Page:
foolishness hit gwine ter raise er mighty ruction w'en hit tell
Ole Man Woodpeckeh."
" Who is he, Granny ? " asked the little girl, forgetting her
peril, and intent only on hearing a story. " Is he the father of
Redfeather, Big Angy was telling about ? "
"Des 'bout de same, des 'bout de same."
" Tell about him, Granny ; tell all about him."
Granny deliberated, fixing her eyes meanwhile on a flaw in
the chinking of the wall behind Tow Head.
Tow Head meekly looked at the hole in Granny's boot.
Finally, Granny filled and lighted her pipe, and the little
girl heaved a sigh of relief.
" Yo' betteh be a sivin' " (sighing), said Granny, but her tone
was not one of commendation. " Dat's right. Ise gwine ter tell
yo' one tale dat's gwine ter mek dat plain. Gin'ly, I tell tales
unter good chilluns, but dis I gwine ter tell soster keep yo' fum
fetchin' de whole ob creation down 'bout our yeahs. Dat's
right, hang yo' haid down, but," and Granny softened, " come
git in my lap, kase Ise got de misery in my breas', and kyarn't
tork (talk) lak I wuz hollerin' thu de big dinneh horn. Dat's
de jump ! Now, honey, lemme tell yo', all de woodpeckehs dat
e'er corned out en er aig is cun-jer-ers ! "
" Oh, Granny ! "
" Yessir ! Lemme tull yo' wut happen wunst, an' I boun'
yo' gwine ter lef dem budhs 'lone foh de res' o' yo' natchel life :
" Wunst, in de ole times, dey wuz er mighty peart (pert,
lively, or smart) an' biggetty-feelin' lil boy. He tuck arter de
rest ob de fam'bly in dat, to be shoh, kase dey wuz all un um
peart, but he wuz de peartes' in de lot, an' dat am sholy sayin'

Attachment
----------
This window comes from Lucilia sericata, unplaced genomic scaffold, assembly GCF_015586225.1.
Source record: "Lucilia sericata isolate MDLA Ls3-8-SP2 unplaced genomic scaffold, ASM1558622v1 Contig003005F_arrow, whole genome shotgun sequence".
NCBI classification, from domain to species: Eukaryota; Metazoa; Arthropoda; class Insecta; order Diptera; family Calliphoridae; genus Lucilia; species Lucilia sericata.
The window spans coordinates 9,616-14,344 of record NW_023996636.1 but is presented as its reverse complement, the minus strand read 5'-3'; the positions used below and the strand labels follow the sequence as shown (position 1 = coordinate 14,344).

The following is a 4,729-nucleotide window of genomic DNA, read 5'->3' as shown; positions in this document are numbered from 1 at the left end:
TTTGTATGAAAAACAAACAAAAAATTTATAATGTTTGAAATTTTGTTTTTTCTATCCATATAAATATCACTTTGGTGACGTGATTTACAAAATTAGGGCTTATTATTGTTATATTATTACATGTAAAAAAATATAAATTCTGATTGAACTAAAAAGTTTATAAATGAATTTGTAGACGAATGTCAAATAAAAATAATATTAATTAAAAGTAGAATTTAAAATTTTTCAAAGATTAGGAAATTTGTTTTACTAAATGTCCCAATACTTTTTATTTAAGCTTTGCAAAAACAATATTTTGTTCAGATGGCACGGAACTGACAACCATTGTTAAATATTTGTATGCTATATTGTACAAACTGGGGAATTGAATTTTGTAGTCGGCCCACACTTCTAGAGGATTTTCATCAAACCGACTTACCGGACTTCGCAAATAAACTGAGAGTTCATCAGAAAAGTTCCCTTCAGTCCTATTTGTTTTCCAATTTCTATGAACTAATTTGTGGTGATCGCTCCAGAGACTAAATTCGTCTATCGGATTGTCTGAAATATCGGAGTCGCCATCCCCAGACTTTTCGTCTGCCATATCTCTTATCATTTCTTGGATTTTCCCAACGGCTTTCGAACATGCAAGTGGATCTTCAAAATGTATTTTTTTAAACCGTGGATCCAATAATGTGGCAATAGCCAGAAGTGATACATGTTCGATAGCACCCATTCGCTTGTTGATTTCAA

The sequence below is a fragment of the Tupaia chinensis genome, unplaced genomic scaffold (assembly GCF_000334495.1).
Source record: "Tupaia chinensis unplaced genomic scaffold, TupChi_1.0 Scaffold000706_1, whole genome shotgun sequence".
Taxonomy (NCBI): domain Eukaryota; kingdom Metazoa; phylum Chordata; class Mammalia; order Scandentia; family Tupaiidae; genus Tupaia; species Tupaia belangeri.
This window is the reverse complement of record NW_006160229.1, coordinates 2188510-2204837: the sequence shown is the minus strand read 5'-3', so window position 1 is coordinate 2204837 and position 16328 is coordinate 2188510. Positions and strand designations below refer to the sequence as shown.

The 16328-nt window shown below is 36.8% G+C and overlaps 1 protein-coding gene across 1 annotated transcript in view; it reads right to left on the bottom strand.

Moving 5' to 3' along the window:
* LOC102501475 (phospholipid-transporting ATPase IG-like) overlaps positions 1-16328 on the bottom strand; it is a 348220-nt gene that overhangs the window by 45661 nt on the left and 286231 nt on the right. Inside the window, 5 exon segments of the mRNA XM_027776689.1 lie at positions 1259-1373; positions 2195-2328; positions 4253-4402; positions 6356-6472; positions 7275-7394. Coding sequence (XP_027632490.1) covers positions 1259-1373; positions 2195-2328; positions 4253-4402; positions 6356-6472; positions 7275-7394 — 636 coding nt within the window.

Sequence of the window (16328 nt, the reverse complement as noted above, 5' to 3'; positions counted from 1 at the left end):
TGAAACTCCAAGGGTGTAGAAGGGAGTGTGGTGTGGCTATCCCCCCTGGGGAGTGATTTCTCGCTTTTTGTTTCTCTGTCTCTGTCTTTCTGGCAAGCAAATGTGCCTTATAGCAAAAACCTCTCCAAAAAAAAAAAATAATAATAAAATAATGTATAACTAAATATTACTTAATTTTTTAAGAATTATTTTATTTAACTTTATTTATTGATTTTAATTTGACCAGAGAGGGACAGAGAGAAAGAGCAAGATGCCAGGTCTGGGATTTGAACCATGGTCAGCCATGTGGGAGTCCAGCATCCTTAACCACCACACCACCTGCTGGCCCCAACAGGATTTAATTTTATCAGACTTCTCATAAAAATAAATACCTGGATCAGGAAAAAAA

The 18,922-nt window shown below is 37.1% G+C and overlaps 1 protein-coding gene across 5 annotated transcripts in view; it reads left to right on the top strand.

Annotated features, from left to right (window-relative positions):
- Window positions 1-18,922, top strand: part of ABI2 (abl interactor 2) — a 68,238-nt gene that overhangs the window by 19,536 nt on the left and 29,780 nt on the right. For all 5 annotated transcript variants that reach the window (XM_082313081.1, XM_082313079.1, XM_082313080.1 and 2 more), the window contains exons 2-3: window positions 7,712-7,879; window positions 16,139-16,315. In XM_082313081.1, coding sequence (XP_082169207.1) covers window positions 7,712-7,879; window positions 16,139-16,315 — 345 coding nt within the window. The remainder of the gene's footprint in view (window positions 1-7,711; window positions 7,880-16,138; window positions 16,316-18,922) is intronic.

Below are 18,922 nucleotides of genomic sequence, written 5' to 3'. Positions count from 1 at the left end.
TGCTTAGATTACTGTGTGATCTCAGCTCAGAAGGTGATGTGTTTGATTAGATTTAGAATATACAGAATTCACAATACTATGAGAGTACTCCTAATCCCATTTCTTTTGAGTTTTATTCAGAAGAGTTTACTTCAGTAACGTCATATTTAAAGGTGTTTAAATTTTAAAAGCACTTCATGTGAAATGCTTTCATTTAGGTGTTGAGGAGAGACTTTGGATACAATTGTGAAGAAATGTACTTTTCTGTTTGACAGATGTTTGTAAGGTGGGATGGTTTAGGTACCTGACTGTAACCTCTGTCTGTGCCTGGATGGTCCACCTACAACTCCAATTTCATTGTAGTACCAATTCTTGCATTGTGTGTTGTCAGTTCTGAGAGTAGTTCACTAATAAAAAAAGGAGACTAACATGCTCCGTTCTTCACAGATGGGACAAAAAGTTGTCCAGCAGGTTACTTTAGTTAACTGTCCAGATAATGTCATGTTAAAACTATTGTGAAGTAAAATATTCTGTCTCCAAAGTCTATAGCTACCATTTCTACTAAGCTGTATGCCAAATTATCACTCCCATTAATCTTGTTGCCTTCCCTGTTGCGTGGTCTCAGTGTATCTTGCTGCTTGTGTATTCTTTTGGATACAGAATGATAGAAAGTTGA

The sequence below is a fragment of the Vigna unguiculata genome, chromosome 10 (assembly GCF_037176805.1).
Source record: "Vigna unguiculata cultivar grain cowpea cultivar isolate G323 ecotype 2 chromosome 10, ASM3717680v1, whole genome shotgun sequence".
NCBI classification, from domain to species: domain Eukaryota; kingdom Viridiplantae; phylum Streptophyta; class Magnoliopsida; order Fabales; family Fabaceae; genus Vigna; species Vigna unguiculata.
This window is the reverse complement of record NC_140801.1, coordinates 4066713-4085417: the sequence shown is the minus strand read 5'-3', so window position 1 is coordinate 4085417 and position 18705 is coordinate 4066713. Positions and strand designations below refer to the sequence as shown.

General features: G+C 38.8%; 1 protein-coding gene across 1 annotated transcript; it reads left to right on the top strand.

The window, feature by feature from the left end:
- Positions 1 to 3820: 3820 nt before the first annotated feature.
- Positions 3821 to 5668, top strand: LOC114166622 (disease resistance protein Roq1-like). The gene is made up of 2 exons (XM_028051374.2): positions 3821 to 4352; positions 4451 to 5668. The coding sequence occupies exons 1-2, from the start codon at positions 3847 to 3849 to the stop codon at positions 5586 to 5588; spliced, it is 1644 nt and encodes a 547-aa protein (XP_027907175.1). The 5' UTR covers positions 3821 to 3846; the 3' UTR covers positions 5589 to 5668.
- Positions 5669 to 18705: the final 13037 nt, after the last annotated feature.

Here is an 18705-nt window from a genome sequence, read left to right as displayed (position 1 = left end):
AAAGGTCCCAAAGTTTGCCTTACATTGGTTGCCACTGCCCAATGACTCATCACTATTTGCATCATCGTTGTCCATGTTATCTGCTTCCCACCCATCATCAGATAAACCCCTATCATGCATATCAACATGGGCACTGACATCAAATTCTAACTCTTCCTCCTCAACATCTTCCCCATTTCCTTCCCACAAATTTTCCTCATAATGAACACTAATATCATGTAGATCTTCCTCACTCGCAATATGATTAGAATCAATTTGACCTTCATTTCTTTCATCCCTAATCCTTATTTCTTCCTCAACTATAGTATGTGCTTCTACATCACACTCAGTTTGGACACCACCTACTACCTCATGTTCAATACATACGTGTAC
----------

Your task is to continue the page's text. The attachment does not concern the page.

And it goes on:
heap. Well ! dis hyeah boy wut I gwine ter tell 'bout, he wuz
des up an 'a-comin' all de time. He sot traps an cotch de
cotton-tails an 7 pa'tridges, he dug out de gophers, 1 hp head
1 Gopher, a kind of marmot.
AND OTHER SORCERERS. 55
off de moles, he steal de budh aigs, he shoot de squir'ls, he tree
de 'coons, he drownd out de woodchucks. 1 He des whirl in an'
get de whole ob creation down 'pon 'im ; but de day wuz
a-comin' w'en all de critturs feel dey cotch up wid' im'. One
day he up wid er rock an' bust de laig ob er lil peckerwood dat
he see a-knockin' at de do' (door) ob Misteh Wuhm's (Worm's)
" Dat settle de bizniz for dat boy.
" Woodpeckeh fetch one squall an' go hipplety, hopplety
home. He fine he pa an' say
" ' Looky hyeah at my laig ! '
a Old Woodpeckeh look, look long time an' say nuttin.
" Den he cuss.
" Den he ax, ' Who done dat ? ^
u ' Dat boy down in de holler.'
" * Wut he done dat foh ? '
u ' Foh nuttin. I ain't tetch 'im. I ain't ez much ez sen*
(send) my shadder 'cross 'im.'
" ' Nemmine ! nemmine ! des wait, my child, twell yo' daddy
mek de 'quaintance ob dat boy.'
" * Fix my laig fust, daddy.'
" ' Dat wut I gwine ter do, my son.'
" Den Ole Woodpeckeh fix that
laig up good ez new."
" How did he do it, Granny ? "
" He done hit de way dat suit
'im, dat all I knows. I wuzzen'
dar at de time. Howsomedevvah
he done hit hit wuz er mighty " DEN OLD WOODPECKEH FIX
good job." DAT LAIG UP OOD."